Founded by Claire Wasserman in 2016, Ladies Get Paid has grown from a series of town halls in New York to a global movement, with nearly 4,000 members worldwide. The programming has expanded to include workshops and webinars on topics like salary negotiations, debt, mindfulness, and effective protesting. The town halls are now taking place in additional cities, most recently adding San Francisco and Los Angeles to the list. Ladies Get Paid membership is free, keeping the resources accessible to all. The Ladies Get Paid Slack channel brings members together digitally. There members offer and solicit advice, and help connect one another to new jobs and opportunities.
Claire launched Ladies Get Paid in response to the dismal statistic that we won’t reach global gender equality in the workplace until 2095. She believes that we can do better than that. “My mission is to rally women to recognize their value, band together, and advocate for themselves.”
I believe we can change the world, one raise at a time. As each each of us makes progress, we are all one step closer to the top. As the saying goes, 'A rising tide raises all boats.'
In November, in the wake of the Presidential election, Claire decided to organize a town hall with mission: to create a Bill of Rights for women in the workplace. She contacted Scout Books to see if we could help, and we were immediately in. At the town hall, the attendees worked together to develop content, which was distilled and edited by Caitlin Leffel. Claire brought in designer Meg Lewis of the collective Ghostly Ferns for the book’s design. The team decided on black and gold cover inks, stitched with pink staples. The result? A handy, pocket-sized book that contains a manifesto, paired with startling statistics, and space for notes. Leave one in the break room, carry one with you to your next interview, or prop it up at your desk as a constant reminder.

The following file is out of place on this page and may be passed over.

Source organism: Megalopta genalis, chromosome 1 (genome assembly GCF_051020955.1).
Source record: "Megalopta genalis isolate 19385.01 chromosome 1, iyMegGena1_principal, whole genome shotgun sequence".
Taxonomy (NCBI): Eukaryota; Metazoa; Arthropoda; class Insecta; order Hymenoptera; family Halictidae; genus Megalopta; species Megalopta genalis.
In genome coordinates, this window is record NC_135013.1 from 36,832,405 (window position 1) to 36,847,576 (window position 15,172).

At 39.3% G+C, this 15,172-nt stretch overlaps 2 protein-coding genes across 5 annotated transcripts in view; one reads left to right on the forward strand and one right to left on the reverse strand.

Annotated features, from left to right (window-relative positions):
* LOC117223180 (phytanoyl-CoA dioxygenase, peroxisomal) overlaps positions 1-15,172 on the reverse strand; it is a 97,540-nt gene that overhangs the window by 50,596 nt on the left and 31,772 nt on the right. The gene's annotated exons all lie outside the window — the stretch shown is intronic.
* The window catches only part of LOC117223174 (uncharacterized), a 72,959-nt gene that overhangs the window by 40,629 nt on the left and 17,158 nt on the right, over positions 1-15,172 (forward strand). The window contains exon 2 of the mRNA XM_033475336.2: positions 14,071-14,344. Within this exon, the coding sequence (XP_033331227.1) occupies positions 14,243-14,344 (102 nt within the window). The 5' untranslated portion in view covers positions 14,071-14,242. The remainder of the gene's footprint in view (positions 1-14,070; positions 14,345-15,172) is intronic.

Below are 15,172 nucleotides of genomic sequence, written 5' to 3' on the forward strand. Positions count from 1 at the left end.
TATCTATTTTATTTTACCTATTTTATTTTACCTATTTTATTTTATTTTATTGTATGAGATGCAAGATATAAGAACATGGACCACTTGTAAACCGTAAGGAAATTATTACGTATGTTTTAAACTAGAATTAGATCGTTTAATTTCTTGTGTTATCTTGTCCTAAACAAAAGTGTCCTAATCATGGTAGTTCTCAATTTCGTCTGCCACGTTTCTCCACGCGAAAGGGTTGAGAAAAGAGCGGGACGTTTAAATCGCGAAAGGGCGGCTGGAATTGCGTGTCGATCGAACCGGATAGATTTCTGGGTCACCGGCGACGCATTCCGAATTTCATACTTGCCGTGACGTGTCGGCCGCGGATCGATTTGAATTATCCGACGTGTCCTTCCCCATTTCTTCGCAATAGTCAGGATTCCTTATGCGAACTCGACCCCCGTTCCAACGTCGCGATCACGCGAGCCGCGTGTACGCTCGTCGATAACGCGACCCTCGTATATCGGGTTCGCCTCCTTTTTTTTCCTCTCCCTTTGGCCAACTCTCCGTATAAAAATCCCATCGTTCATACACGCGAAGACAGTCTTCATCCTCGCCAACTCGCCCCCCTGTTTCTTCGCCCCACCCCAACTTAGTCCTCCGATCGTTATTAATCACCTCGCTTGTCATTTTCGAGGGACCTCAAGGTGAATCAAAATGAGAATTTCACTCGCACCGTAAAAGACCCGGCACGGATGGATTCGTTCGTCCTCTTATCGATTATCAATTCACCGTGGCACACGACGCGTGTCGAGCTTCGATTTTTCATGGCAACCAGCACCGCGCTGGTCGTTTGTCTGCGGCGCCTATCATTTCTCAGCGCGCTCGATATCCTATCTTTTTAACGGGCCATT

You can purchase copies of the Workplace Bill of Rights here. During the month of February, 10% of proceeds are being donated to She Should Run, a nonprofit working to inspire girls and women to consider public office.